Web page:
Last year saw the real start of the tablet with the iPad, however 2011 is set to be the year of the tablet as competitors rush to come out with credible alternatives.

The interesting challenge with the tablet is that, whilst conceived primarily as a consumer tool, more and more businesses are looking to adopt the technology from a corporate perspective. Companies like Mercedes Benz, Morgan Stanley, Lloyds of London and SAP are adopting the iPad for business use. So, what does this mean for CIOs?

If end-user devices are becoming increasingly location agnostic, then it stands to reason that the location of the data, software and additional computing power is also far less relevant, and perhaps the stronghold of the M25 data centre cluster in the UK may one day be broken in favour of facilities in the regions. Data storage and servers need no longer be an additional expense in prime locations where office space is often at a premium price.

Alongside this mobilising of the workforce, the market for cloud computing is entering a phase of more rational assessment.

Datacentres are set to hold an ever increasing percentage of corporations' information. Whilst this can help to bring down the costs of IT, it does throw up a different set of concerns for CIOs wanted to keep the business running smoothly.

Continuity of power and resilient operating systems are the benchmarks for the operation of any data centre, but as critical as these issues are, they have to take place under the umbrella of a secure operating environment.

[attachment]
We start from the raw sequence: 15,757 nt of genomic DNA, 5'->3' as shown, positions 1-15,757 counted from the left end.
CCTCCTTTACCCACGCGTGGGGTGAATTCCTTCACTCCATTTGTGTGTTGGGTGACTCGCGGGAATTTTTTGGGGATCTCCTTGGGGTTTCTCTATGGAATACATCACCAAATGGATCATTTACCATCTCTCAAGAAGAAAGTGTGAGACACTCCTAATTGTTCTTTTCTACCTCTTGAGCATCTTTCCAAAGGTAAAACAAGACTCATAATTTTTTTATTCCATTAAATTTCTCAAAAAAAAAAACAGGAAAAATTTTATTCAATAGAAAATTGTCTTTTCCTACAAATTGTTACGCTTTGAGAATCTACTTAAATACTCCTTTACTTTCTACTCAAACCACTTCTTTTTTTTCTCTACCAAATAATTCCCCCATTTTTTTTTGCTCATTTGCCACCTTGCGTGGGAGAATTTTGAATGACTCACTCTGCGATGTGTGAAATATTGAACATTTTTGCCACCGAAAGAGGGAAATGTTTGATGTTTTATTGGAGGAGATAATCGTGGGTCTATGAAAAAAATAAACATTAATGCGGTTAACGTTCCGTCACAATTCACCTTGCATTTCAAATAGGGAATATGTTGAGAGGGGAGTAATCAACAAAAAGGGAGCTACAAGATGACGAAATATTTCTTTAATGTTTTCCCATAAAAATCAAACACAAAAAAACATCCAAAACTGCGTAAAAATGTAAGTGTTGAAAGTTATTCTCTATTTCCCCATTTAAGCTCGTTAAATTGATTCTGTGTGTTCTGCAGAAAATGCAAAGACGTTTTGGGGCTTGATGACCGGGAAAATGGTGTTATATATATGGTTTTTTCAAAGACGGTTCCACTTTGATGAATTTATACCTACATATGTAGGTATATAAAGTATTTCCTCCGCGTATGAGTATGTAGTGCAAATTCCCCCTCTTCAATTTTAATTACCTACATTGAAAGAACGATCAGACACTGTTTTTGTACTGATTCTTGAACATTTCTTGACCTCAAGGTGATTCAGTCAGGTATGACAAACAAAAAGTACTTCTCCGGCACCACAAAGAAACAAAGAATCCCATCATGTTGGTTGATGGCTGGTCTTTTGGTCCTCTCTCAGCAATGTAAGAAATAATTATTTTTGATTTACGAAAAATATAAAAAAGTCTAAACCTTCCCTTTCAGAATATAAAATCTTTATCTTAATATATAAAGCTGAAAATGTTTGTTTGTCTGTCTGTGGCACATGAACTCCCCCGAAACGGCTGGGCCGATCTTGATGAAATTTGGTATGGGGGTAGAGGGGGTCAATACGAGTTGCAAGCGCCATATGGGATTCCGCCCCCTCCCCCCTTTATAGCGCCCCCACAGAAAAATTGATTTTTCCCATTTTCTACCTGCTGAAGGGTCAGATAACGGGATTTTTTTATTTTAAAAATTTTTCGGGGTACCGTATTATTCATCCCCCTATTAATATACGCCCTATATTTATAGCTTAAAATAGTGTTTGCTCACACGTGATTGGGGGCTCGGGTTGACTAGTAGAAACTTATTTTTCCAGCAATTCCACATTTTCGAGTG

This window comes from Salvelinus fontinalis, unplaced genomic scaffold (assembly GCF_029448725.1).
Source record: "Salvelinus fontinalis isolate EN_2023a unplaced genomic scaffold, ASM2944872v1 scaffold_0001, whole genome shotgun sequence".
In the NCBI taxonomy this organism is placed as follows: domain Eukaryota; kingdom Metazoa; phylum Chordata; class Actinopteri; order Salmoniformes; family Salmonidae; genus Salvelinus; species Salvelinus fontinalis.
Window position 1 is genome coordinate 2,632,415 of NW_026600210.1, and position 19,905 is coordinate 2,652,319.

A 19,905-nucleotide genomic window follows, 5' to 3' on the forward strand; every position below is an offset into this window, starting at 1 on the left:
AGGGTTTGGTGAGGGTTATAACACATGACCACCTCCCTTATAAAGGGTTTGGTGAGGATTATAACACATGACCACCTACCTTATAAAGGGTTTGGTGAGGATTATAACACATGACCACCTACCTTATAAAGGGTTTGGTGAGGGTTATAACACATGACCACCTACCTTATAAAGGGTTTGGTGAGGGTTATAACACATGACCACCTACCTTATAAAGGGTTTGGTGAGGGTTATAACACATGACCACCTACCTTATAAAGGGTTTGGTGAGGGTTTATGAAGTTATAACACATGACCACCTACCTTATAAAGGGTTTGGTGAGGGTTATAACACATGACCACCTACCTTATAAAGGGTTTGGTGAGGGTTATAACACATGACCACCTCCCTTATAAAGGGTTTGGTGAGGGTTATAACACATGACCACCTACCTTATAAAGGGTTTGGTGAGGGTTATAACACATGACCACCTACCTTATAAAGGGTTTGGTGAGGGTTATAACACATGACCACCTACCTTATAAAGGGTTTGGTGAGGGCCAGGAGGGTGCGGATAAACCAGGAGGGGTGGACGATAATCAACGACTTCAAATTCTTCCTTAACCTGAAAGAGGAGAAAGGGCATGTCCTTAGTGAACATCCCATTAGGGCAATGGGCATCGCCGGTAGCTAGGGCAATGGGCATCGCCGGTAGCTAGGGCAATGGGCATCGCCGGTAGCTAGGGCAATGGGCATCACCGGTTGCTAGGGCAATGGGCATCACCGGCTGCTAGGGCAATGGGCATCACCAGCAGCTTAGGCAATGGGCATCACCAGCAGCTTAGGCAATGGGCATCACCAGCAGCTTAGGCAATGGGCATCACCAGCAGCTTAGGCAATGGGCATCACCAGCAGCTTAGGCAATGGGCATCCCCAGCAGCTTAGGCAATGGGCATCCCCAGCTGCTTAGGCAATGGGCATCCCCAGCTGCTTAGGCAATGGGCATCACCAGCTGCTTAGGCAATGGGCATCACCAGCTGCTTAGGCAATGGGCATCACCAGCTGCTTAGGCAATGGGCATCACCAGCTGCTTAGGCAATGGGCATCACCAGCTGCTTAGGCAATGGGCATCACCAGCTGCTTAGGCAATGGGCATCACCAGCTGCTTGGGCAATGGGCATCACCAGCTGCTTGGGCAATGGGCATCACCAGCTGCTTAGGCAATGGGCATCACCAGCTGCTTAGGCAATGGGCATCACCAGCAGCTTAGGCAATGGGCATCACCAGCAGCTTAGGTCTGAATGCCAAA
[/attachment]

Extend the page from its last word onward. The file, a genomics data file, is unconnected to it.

My personal preference is for a rigorously tested two stage security regime implemented both between the perimeter fence and facility, and between different data halls. However, security is ultimately only as good as the personnel and operational procedures in place.

As data can now be spread across a greater number of locations, issues such as sharing of data centre space through collocation options and secure access to fibre networks are becoming as important as site security itself.

With the advent of increasingly varied multi-platform access routes in to your networks, how you succeed in safeguarding your data, how you manage risk strategically, and the decisions you make on implementing those solutions, will continue to be an issue that keeps IT executives awake at night.

Guy Marsden is a director at Highbridge Properties 

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